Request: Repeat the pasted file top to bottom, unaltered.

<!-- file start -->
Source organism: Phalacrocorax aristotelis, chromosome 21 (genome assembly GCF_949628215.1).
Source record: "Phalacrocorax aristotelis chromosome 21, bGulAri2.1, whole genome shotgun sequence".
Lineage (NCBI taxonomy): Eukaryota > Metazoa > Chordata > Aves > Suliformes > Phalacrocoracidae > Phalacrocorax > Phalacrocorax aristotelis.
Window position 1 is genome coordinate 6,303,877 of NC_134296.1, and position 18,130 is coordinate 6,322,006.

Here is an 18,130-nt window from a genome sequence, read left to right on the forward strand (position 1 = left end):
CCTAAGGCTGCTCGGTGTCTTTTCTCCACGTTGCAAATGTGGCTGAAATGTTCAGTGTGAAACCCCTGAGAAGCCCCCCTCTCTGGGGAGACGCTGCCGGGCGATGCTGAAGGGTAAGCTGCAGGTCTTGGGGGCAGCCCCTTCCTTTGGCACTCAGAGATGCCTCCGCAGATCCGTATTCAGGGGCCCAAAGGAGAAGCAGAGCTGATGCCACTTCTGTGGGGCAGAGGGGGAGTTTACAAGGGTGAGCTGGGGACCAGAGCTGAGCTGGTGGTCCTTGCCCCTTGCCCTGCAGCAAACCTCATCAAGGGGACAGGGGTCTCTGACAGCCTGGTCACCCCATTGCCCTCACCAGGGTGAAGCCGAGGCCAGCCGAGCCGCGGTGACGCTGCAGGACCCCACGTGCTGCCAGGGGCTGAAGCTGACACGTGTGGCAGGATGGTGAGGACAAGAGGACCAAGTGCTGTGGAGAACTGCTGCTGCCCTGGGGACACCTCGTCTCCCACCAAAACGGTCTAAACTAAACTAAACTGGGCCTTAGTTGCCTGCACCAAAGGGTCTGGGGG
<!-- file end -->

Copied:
Source organism: Phalacrocorax aristotelis, chromosome 21 (genome assembly GCF_949628215.1).
Source record: "Phalacrocorax aristotelis chromosome 21, bGulAri2.1, whole genome shotgun sequence".
Lineage (NCBI taxonomy): Eukaryota > Metazoa > Chordata > Aves > Suliformes > Phalacrocoracidae > Phalacrocorax > Phalacrocorax aristotelis.
Window position 1 is genome coordinate 6,303,877 of NC_134296.1, and position 18,130 is coordinate 6,322,006.

Here is an 18,130-nt window from a genome sequence, read left to right on the forward strand (position 1 = left end):
CCTAAGGCTGCTCGGTGTCTTTTCTCCACGTTGCAAATGTGGCTGAAATGTTCAGTGTGAAACCCCTGAGAAGCCCCCCTCTCTGGGGAGACGCTGCCGGGCGATGCTGAAGGGTAAGCTGCAGGTCTTGGGGGCAGCCCCTTCCTTTGGCACTCAGAGATGCCTCCGCAGATCCGTATTCAGGGGCCCAAAGGAGAAGCAGAGCTGATGCCACTTCTGTGGGGCAGAGGGGGAGTTTACAAGGGTGAGCTGGGGACCAGAGCTGAGCTGGTGGTCCTTGCCCCTTGCCCTGCAGCAAACCTCATCAAGGGGACAGGGGTCTCTGACAGCCTGGTCACCCCATTGCCCTCACCAGGGTGAAGCCGAGGCCAGCCGAGCCGCGGTGACGCTGCAGGACCCCACGTGCTGCCAGGGGCTGAAGCTGACACGTGTGGCAGGATGGTGAGGACAAGAGGACCAAGTGCTGTGGAGAACTGCTGCTGCCCTGGGGACACCTCGTCTCCCACCAAAACGGTCTAAACTAAACTAAACTGGGCCTTAGTTGCCTGCACCAAAGGGTCTGGGGG